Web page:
The research by academics at the universities of Bristol and Bangor has shown for the first time that overweight and obese people have a dulled sensitivity to the sweetness of soft drinks but an enhanced subconscious liking of sweet food.
The findings also found that even if people are not overweight, drinking two sugary drinks a day for just four weeks is sufficient to both dull sensitivity to the taste sensation, and increase preference for sweeter tastes, particularly in people who did not already have a ‘sweet tooth’.
There are health implications from the study for people who have a sweet tooth. As the sweet ‘treat’ becomes less rewarding, so people tend to look for more sweet food or drink and a vicious circle of eating sweet and calorie-laden food is established.
When discussing soft drinks people are not considering the worst examples of sugar-laden carbonated drinks. Levels of sugar found in fruit cordial or ‘squash’ and natural fruit juice as well as carbonated drinks are all too high in sugar and too sweet.
Dr Hans-Peter Kubis at the University of Bangor’s School of Sport, Health & Exercise Sciences, who led the study, said: “This has serious implications for public health. This research shows how little sweet food stuffs are required to actually change your taste perceptions and how powerful sweet tasting products are.
“We are heading for a multi-level health disaster with rising obesity levels and the increasing incidence of type 2 diabetes. From our research it is clear to see how this situation may have created a cycle of sweet food and drink consumption. As taste satisfaction levels drop; the more sweet foods are consumed, contributing to these problems.”
Dr Lucy Donaldson at the University of Bristol’s School of Physiology and Pharmacology, said: “We have known for some time that the way that we perceive different tastes can change under different circumstances. This finding, that a couple of sweet drinks a day over a short time can dramatically change taste, was a real surprise.”
Dr Kubis’ opinion is that this problem needs addressing at a national level, adding: “My reaction would be to encourage the government to consider taxing sugar that is added to foodstuffs and have that tax ring fenced for the health budget.”
The results were based on experiments carried out at Bangor University’s School of Sport, Health and Exercise Science in collaboration with the University of Bristol’s School of Physiology and Pharmacology.
In the trial, lean and obese people were asked to rate their perception of and enjoyment of sweet and salty tastes. The initial trial showed that overweight and obese participants actually rated identical drinks as being less sweet in their perception, than that of the lean participants. In further experiments they tested the subconscious preference for sweet food with a computer based test finding that overweight and obese participants had a stronger preference for sweet than lean. The conclusion was that overweight and obese participants had a reduced sensitivity to sweetness but an enhanced subconscious preference for sweet food.
Dr Kubis explained: “Our subconscious drive plays a huge role in what food choices we make, and as overweight people feel hungrier they are more affected by their subconscious drive for sweet high calorie foods.”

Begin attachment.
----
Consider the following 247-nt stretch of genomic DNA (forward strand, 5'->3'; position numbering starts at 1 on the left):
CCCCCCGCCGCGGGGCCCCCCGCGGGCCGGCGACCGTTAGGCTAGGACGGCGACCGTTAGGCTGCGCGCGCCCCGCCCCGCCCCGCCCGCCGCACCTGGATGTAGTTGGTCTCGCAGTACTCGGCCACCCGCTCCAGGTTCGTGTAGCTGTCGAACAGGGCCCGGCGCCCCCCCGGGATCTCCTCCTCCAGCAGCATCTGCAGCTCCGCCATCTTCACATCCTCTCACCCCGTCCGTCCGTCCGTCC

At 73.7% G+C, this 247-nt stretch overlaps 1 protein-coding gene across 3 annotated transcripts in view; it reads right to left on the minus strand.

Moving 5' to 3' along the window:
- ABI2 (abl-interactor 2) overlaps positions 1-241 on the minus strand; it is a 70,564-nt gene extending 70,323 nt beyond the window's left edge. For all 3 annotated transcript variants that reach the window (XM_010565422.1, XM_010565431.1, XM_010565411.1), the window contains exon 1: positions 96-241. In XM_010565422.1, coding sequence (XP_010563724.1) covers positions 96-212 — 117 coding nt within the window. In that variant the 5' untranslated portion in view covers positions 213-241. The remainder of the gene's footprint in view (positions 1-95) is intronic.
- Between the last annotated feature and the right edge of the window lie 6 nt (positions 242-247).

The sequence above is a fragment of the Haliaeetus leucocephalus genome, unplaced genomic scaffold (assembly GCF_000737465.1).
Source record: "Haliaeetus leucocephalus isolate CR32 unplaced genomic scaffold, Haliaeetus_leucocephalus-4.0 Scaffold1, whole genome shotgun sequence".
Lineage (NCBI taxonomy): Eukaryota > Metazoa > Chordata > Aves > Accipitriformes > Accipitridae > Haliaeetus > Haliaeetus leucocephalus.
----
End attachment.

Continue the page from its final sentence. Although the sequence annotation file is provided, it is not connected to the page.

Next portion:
To test whether sweet food consumption may be responsible for these findings and to understand if it was possible to recreate the taste perception of obese people in normal weight people, those who do not usually consume sugary drinks were recruited for a second experiment. The researchers found that in as little as four weeks it was possible to replicate the dulling of the ‘sweetness’ of sugary drinks and lessen the enjoyment just by repeated consumption.
Paper: Taste perception and implicit attitude toward sweet related to body mass index and soft drink supplementation; Francesco Sartor, Lucy F Donaldson, David A Markland, Helina Loveday, Matthew J Jackson, Hans-Peter Kubis, Appetite (2011), doi:10.1016/j.appet.2011.05.107.
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1. The second trial involved lean people who do not normally drink sweet drinks having to drink a sugary drink that was provided, twice a day for four weeks. When re-tested for their sensitivity to and enjoyment of sweet tasting solution, their sensitivity to sweet taste and conscious enjoyment of the taste had dulled mimicking findings seen in the obese participants – though were not obese and had only been drinking the soft drinks for four weeks. Their conscious taste preference had changed in favour of a sweeter taste, though their unconscious preferences remained unchanged.
2. Sugary drinks commonly available range between 17-30 grams per 100 ml. Interestingly, the reduction in taste sensation was detected in a similar range of sugar concentration.
3. Although not covered by this particular experiment Dr Hans-Peter Kubis also explains how low or zero calorie drinks with artificial sweeteners do not necessarily provide the answer either. As people drink these, our subconscious expects a sugar and calorie laden treat, but on not ingesting these calories, people are more likely to over eat at the next opportunity to make up for the calories people were expecting to consume in the low-cal drink. This is not proven in humans, in fact there is a good argument for funding far more research in this area.